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Bimorphic Floquet topological insulators


Topological theories have established a unique set of rules that govern the transport properties in a wide variety of wave-mechanical settings. In a marked departure from the established approaches that induce Floquet topological phases by specifically tailored discrete coupling protocols or helical lattice motions, we introduce a class of bimorphic Floquet topological insulators that leverage connective chains with periodically modulated on-site potentials to reveal rich topological features in the system. In exploring a ‘chain-driven’ generalization of the archetypical Floquet honeycomb lattice, we identify a rich phase structure that can host multiple non-trivial topological phases associated simultaneously with both Chern-type and anomalous chiral states. Experiments carried out in photonic waveguide lattices reveal a strongly confined helical edge state that, owing to its origin in bulk flat bands, can be set into motion in a topologically protected fashion, or halted at will, without compromising its adherence to individual lattice sites.

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Fig. 1: A new road to topological lattices.
Fig. 2: Band structures and topological characterization.
Fig. 3: Probing the Chern edge state of a photonic chain-driven honeycomb lattice.
Fig. 4: Anomalous edge-state propagation and compact localized bulk states.

Data availability

The experimental data that support the findings of this study are available from M.H. upon reasonable request (

Code availability

The MATLAB codes corresponding to the beam-propagation method and band structure algorithms are available from G.G.P. upon reasonable request (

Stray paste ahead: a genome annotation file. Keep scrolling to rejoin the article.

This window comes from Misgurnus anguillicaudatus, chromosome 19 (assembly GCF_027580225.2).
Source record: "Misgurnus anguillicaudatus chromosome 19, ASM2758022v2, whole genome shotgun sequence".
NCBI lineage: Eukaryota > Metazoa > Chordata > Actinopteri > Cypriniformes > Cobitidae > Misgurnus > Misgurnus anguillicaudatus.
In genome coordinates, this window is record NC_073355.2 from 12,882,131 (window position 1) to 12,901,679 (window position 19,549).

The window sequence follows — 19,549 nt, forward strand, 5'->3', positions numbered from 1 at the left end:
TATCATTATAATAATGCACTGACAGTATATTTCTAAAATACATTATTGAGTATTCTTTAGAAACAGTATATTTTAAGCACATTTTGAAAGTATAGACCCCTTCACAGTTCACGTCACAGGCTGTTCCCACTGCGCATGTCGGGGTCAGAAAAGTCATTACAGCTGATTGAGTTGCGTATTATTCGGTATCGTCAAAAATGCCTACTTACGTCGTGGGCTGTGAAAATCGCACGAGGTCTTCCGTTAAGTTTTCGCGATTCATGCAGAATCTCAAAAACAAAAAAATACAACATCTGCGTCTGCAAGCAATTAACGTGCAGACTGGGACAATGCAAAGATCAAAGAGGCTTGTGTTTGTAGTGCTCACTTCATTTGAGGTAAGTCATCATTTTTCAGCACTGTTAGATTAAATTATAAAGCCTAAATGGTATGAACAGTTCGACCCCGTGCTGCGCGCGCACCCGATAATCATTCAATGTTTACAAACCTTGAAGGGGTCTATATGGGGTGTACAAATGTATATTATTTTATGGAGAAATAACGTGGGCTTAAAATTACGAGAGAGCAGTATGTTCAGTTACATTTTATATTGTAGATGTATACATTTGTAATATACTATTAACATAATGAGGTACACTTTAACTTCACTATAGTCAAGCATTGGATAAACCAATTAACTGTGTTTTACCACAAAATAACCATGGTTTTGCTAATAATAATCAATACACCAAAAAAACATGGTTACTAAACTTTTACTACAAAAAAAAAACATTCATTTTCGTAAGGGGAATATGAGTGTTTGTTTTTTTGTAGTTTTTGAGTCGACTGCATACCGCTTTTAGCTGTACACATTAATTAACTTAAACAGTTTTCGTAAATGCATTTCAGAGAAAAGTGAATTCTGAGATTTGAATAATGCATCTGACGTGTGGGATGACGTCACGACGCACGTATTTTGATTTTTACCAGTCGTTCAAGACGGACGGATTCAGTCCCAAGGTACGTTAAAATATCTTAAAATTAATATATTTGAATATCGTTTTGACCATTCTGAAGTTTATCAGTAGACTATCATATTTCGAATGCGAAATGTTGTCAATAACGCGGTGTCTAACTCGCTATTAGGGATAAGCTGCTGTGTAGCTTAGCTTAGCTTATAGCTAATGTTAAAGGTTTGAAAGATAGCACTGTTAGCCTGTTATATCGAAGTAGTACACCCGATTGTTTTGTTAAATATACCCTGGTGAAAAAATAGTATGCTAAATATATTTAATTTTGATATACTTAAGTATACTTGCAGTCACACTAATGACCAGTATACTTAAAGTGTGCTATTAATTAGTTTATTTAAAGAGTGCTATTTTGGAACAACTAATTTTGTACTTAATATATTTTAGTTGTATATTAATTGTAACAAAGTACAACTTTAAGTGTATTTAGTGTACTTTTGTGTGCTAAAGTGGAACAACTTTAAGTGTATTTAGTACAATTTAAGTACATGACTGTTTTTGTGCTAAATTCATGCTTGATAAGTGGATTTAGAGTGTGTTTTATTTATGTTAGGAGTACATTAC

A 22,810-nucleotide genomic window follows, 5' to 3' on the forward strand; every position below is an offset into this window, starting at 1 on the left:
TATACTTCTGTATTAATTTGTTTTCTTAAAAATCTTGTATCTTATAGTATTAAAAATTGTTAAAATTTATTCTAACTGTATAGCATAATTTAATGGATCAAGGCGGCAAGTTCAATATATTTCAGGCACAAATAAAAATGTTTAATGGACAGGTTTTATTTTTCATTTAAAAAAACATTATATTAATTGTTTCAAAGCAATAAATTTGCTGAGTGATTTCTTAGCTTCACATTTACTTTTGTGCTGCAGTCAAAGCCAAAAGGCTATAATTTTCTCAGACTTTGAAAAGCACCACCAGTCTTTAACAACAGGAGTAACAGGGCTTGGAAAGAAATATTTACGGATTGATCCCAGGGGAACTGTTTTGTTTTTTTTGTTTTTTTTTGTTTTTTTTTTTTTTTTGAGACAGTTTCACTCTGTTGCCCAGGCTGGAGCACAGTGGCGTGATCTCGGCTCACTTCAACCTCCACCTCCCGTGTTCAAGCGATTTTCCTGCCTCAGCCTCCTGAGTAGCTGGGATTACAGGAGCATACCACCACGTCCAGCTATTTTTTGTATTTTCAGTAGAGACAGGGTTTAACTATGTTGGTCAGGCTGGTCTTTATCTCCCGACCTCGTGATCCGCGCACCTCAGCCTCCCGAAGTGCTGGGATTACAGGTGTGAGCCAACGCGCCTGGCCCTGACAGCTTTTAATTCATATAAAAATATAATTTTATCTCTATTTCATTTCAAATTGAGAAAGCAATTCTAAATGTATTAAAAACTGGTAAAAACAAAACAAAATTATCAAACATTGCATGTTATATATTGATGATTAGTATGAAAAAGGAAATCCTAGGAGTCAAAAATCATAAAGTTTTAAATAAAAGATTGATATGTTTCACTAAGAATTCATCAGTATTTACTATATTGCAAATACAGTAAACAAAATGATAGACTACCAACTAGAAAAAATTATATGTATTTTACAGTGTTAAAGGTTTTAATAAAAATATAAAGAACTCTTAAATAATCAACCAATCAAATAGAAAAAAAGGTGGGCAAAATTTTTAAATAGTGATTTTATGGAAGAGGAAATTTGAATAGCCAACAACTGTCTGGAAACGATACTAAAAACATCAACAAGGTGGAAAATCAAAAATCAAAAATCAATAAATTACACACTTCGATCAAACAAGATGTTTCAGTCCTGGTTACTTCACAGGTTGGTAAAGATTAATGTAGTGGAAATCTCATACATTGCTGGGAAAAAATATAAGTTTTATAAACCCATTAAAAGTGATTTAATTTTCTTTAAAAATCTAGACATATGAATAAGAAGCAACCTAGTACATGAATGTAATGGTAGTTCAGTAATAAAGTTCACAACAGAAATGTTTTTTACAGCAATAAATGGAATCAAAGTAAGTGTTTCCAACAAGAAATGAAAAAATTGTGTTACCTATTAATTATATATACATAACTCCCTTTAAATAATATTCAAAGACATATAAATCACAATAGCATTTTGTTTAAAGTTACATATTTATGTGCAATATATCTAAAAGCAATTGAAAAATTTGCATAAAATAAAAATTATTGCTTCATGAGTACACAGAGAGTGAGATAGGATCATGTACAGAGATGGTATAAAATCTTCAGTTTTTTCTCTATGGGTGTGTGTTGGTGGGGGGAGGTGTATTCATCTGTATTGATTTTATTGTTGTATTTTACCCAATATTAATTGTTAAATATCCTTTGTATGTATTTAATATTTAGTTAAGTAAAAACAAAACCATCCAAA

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We thank C. Otto for preparing the high-quality fused silica samples used for the inscription of all photonic structures employed in the experiments presented here. G.G.P. acknowledges the support of the Bodossaki Foundation. This work was partially supported by Defense Advanced Research Projects Agency (DARPA; D18AP00058), Office of Naval Research (ONR) Multidisciplinary University Research Initiative (MURI; N00014-16-1-2640, N00014-18-1-2347, N00014-19-1-2052, N00014-20-1-2522, N00014-20-1-2789), Air Force Office of Scientific Research (AFOSR MURI; FA9550-20-1-0322, FA9550-21-1-0202), the National Science Foundation (DMR-1420620, EECS-1711230, ECCS-1454531, DMR-1420620, ECCS-1757025, CBET-1805200, ECCS-2000538, ECCS-2011171), Mathematics and Physical Sciences (MPS) Simons collaboration (Simons grant 733682), W. M. Keck Foundation, US–Israel Binational Science Foundation (BSF 2016381) and the US Air Force Research Laboratory (FA9550-14-1-0037, FA9550-20-1-0322, FA9550-21-1-0202, FA86511820019). We furthermore acknowledge funding from the Deutsche Forschungsgemeinschaft (SCHE 612/6-1, SZ 276/12-1, BL 574/13-1, SZ 276/15-1, SZ 276/20-1) and the Alfried Krupp von Bohlen and Halbach Foundation.

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Authors and Affiliations



G.G.P. initiated the idea, formulated the index-modulated lattice and performed the theoretical calculations and simulations. J.B. developed the experimental implementation, fabricated the samples and conducted the measurements. J.B., L.J.M. and M.H. evaluated the measurements and interpreted the data. M.K., N.V.K., A.S. and D.N.C. supervised the efforts of their respective groups. All authors discussed the results and cowrote the manuscript.

Corresponding author

Correspondence to Demetrios N. Christodoulides.

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The authors declare no competing interests.

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Nature Materials thanks Alexander Khanikaev, Sunil Mittal and the other, anonymous, reviewer(s) for their contribution to the peer review of this work.